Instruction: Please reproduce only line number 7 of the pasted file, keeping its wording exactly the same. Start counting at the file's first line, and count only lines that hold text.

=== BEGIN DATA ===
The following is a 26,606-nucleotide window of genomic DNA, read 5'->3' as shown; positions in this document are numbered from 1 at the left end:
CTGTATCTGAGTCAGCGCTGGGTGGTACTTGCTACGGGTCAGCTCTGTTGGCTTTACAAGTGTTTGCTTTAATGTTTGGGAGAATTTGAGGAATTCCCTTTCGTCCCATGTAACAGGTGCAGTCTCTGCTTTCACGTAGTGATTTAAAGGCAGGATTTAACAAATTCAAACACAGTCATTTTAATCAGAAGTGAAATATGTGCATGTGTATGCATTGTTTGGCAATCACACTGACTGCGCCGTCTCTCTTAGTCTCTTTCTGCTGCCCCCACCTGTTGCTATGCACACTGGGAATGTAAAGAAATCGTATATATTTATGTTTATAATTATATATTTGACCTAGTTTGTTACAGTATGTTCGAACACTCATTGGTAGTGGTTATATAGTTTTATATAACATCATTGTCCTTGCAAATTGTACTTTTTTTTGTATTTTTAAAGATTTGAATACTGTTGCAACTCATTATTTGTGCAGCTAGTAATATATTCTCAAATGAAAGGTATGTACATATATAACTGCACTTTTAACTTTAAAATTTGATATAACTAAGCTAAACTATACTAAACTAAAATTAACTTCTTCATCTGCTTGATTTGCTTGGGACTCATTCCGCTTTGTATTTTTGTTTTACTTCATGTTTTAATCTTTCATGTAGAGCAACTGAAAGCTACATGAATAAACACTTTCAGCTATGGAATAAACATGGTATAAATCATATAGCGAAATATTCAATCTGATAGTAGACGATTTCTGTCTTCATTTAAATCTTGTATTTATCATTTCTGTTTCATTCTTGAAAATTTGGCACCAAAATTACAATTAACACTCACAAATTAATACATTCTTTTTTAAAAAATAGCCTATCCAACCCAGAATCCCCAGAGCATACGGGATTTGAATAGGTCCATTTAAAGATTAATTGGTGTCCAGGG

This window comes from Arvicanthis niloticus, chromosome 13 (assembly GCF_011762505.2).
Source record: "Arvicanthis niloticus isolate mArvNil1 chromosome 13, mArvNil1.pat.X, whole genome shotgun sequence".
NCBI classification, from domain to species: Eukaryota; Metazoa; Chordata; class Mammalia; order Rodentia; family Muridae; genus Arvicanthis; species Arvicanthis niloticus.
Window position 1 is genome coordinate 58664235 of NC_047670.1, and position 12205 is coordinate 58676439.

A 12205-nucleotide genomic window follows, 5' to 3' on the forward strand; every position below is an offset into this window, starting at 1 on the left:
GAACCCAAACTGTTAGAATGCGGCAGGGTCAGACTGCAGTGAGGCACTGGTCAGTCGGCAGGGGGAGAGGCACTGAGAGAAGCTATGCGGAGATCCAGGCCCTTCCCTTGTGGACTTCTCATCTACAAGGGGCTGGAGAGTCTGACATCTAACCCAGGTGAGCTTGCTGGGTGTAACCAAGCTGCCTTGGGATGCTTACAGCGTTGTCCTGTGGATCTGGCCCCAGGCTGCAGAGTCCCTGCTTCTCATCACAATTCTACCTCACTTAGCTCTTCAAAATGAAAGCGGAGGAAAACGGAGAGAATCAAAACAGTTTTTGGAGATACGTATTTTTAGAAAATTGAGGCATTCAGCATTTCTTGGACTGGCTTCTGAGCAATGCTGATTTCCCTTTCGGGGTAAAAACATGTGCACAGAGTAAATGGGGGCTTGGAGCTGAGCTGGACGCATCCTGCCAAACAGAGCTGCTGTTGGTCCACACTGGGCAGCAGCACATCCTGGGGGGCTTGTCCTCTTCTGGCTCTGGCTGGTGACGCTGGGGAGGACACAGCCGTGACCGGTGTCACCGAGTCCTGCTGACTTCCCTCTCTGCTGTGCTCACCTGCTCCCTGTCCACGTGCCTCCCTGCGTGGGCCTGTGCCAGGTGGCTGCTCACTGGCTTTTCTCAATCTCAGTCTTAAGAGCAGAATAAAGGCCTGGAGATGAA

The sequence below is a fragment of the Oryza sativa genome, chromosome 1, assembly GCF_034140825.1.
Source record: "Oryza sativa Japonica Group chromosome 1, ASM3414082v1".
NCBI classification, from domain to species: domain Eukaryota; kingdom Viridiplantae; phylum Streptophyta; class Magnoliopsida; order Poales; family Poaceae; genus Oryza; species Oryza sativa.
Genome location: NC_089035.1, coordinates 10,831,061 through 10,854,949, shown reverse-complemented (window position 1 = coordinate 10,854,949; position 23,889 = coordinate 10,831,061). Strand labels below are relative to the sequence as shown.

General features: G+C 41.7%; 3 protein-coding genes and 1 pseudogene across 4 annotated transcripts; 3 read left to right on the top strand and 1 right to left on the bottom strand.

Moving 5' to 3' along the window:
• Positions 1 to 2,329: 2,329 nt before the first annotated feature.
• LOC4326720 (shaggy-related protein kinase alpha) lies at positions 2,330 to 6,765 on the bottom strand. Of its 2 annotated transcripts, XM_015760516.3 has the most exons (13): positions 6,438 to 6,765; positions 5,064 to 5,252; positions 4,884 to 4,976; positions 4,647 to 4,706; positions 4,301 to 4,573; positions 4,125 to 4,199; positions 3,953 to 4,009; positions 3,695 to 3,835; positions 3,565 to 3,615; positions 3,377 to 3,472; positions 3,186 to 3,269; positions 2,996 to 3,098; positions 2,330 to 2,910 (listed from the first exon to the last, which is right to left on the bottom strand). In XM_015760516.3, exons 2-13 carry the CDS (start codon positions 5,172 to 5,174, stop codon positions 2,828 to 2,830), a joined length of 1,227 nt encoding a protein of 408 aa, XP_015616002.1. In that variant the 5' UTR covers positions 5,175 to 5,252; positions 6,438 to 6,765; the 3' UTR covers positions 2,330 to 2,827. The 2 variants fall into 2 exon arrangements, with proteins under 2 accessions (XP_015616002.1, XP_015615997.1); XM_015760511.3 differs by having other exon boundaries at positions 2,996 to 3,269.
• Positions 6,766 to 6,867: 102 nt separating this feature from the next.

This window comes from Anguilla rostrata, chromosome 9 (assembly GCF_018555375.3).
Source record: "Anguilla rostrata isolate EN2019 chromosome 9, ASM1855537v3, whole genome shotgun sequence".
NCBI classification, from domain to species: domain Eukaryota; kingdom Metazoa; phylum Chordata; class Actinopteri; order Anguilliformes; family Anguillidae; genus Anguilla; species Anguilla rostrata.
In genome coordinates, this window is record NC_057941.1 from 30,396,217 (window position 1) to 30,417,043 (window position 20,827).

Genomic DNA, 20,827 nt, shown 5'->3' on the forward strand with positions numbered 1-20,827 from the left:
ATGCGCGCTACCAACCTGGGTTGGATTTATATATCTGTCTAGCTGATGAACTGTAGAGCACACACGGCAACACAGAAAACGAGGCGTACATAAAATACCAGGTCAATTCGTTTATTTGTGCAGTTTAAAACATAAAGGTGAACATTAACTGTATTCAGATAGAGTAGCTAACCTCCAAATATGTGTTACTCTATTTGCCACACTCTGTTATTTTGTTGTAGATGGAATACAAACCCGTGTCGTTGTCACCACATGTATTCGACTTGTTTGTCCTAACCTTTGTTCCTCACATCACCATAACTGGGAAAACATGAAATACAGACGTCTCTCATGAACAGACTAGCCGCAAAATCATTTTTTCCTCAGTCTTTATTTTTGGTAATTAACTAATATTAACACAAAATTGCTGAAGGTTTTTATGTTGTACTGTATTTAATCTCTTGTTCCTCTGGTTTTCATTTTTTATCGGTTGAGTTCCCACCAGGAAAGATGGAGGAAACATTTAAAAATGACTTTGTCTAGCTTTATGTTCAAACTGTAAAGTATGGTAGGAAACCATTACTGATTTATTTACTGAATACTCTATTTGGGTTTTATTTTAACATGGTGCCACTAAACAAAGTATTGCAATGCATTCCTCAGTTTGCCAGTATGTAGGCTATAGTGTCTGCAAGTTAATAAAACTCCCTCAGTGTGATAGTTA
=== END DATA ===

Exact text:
A 12205-nucleotide genomic window follows, 5' to 3' on the forward strand; every position below is an offset into this window, starting at 1 on the left: